Reclaiming the Jersey Shore
Everyone loves to poke fun at the Jersey coast, but the fact is, the joke's on them. Brian Hiatt explores three legendary—and recently spruced-up—shore towns that still promise the classic American summer.
Until late last year, it was hard to imagine how New Jersey's image could get much worse. Bon Jovi, 148 miles of turnpike, The Sopranos, Real Housewives—it all added up to a big-haired, acid-washed caricature of the state. Those of us from Jersey could do little more than shrug and laugh. I mean, Whaddayagonnado? But then, in December, MTV unleashed Jersey Shore.
The wildly popular reality show, whose second season debuts this month, follows the summer-rental adventures of eight overtanned, overmuscled, undereducated young people in the shore town of Seaside Heights. No matter that "Snooki," "The Situation," and the rest of the cast mostly hail from places like Staten Island and The Bronx: It seemed that the trashiest place on earth had found the mascots it deserved.
For someone who actually grew up on the shore, MTV's live-action cartoon was one insult too many. My fondest memories are dusted with sand and clotted with saltwater taffy. And while Bruce Springsteen's "carnival life on the water" might have been an overly romantic depiction even in the best of times, it was still my romance. I'll admit that the Jersey burbs can verge on the generic, but the 130 miles of beaches and towns along the coast are all color, from the wilderness of Sandy Hook to bed-and-breakfast-studded Cape May. And as I've been hearing, two of the shore's best-known towns—the once-glittering resorts of Asbury Park and Long Branch, both in my native Monmouth County—are in the midst of unexpected revivals. So as any spurned local might, I grabbed my fiancée, Jen, hopped a ferry from Manhattan to Atlantic Highlands, near Sandy Hook, and set out on a journey to redeem my home state's battered reputation.
Of all the towns on the Jersey shore, Asbury Park is the most famous—and not necessarily for good reasons. Over the span of a few decades, the city transformed from flashy resort to gritty rock-music mecca to poster child for urban decay. Yet when Jen and I pull into town, it's as if history has somehow reversed itself.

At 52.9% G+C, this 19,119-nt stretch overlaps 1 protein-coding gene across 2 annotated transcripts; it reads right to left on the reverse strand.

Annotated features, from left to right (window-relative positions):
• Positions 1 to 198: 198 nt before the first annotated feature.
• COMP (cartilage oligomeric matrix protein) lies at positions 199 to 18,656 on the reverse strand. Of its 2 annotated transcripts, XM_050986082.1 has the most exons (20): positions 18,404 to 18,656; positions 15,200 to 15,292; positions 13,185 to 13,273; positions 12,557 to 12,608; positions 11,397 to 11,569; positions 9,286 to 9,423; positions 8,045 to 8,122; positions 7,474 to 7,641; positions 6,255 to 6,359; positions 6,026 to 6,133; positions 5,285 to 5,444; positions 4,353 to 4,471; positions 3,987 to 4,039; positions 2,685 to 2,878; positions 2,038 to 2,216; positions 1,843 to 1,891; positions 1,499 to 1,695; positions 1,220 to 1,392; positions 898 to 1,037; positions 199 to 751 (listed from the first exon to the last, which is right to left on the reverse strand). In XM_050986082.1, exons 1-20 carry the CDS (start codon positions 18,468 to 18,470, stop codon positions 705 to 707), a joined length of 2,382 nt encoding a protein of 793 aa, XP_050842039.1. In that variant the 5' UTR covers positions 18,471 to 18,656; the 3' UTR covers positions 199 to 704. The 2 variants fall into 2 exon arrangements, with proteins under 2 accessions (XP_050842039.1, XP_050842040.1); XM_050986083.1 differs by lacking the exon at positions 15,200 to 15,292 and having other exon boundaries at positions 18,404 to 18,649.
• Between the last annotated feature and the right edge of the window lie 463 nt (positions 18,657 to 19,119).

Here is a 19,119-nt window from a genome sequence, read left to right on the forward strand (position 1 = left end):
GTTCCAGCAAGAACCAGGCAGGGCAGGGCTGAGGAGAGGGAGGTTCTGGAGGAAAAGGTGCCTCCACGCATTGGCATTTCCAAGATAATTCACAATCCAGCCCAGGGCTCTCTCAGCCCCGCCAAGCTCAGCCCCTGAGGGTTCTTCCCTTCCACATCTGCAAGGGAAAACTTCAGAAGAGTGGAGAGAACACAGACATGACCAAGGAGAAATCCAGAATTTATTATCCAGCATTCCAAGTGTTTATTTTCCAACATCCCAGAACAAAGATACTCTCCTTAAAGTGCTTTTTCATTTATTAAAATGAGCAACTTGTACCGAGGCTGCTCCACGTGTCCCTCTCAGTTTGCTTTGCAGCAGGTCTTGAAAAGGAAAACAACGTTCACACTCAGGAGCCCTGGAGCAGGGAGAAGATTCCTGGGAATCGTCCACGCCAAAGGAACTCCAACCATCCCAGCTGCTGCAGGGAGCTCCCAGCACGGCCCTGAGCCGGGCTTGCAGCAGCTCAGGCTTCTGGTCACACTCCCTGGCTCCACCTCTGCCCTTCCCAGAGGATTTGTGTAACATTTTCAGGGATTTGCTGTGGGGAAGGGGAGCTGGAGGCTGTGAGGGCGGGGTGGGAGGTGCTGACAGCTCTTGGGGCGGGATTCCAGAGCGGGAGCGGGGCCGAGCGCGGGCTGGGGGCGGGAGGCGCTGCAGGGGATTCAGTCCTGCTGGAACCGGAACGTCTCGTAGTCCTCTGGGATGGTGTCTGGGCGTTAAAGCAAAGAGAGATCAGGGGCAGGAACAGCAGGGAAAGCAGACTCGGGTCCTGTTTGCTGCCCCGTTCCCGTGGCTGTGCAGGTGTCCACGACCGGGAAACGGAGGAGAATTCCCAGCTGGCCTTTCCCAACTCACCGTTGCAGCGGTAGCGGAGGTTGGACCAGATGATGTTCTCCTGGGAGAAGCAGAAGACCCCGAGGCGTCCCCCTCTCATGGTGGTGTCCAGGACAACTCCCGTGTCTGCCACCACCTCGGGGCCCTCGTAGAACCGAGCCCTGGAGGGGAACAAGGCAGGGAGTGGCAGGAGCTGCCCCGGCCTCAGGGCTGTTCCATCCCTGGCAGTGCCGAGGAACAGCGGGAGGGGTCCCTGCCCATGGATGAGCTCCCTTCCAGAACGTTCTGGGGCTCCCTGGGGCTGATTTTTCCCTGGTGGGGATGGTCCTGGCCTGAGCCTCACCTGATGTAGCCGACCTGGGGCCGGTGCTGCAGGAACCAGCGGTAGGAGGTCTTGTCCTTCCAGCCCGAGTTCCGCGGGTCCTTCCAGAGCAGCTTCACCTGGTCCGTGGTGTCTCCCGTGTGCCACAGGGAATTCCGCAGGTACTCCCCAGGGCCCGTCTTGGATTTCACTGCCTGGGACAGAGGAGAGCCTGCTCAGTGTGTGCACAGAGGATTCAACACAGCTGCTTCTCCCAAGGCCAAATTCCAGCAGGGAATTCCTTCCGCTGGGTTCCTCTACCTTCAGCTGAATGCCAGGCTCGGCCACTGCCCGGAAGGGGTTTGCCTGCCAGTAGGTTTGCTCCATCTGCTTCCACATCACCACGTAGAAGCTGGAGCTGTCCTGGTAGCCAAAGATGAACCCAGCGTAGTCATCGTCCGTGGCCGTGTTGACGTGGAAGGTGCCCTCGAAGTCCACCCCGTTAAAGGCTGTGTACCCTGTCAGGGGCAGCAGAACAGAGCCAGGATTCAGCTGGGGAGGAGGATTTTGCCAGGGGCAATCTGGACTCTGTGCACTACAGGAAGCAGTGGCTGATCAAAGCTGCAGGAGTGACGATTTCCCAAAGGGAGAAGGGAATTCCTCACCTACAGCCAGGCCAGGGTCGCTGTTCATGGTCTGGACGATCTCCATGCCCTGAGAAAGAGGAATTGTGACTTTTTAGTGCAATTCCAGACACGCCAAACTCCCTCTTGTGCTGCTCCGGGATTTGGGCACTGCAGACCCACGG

Our first stop is Convention Hall, just off the boardwalk. The hulking beaux arts structure was built with Jazz Age exuberance in 1929 to house acts like Benny Goodman and the Marx Brothers. Terra-cotta sea horses and serpents swim over its brick-and-limestone façade, and a copper model boat sits at its peak, a memorial to a cruise ship that ran aground here in 1934. Just three years ago, the venue, which once hosted the Doors, Janis Joplin, and the Who, was visibly falling apart, rotting in the salt air after years of neglect. But today, thanks to extensive restoration, it gleams like new and draws a fresh crop of big names—from Jeff Beck to Tony Bennett—to its adjacent Paramount Theatre.
Over on the boardwalk, things are spiffed up and the same all at once. In a storefront, I spot the visage of Tillie, a leering, Alfred E. Neuman–like clown who is the closest thing Asbury has to a mascot; the character even inspired protests when a building with his image on it was torn down a few years ago. At the site of a once tragicomically decrepit Howard Johnson (TV host and chef Anthony Bourdain visited in 2005 and was afraid to order anything more elaborate than a grilled cheese), we duck into the bustling McLoone's Asbury Grille for a Bloody Mary before heading down the boardwalk to the Silver Ball Museum—home to 100 or so vintage pinball machines. Inside, it's a riot of bells and clanking metal, and we hand over $7.50 apiece for 30 minutes of unlimited play.
In some senses, the story of Asbury Park's revival can be told through the Hotel Tides, where we're staying the night. Tucked away on a residential street, the hotel is an unlikely labor of love, as I learn when I meet co-owner Martin Santomenno. A real estate investor who was once maître d' at the World Trade Center's Windows on the World, Santomenno, along with a few partners, converted a dowdy guesthouse into a modern 20-room boutique hotel. "It started as a minor renovation, then it turned into a minor rehab, and then a major rehab," he recalls with a laugh. An airy lobby now doubles as a gallery that showcases work by Asbury-based artists. The rooms are smartly designed, with iPod docks, ultra-high-thread-count Anichini sheets, and rain-forest showers with river-rock floors.
Santomenno began weekending in Asbury in 2001, a couple of years after a residential resurgence led largely by the gay and lesbian community. Attracted to Asbury by its cheap real estate, broad beach, and the 90-minute drive to New York City, these new residents bought big, run-down houses and restored them piece by piece. As the community grew, home owners lobbied for civic improvements and eventually opened businesses. Their vision of Asbury isn't just about tradition: Santomenno is far more excited about the time composer Philip Glass stopped by the hotel than when Springsteen's people scouted his house for a music video. "We consider ourselves a cultural center," he says. "People come to Asbury for the music, the art, and the food, not just for the beach. Right before last summer, 21 new businesses opened—we're keeping mom-and-pop stores alive."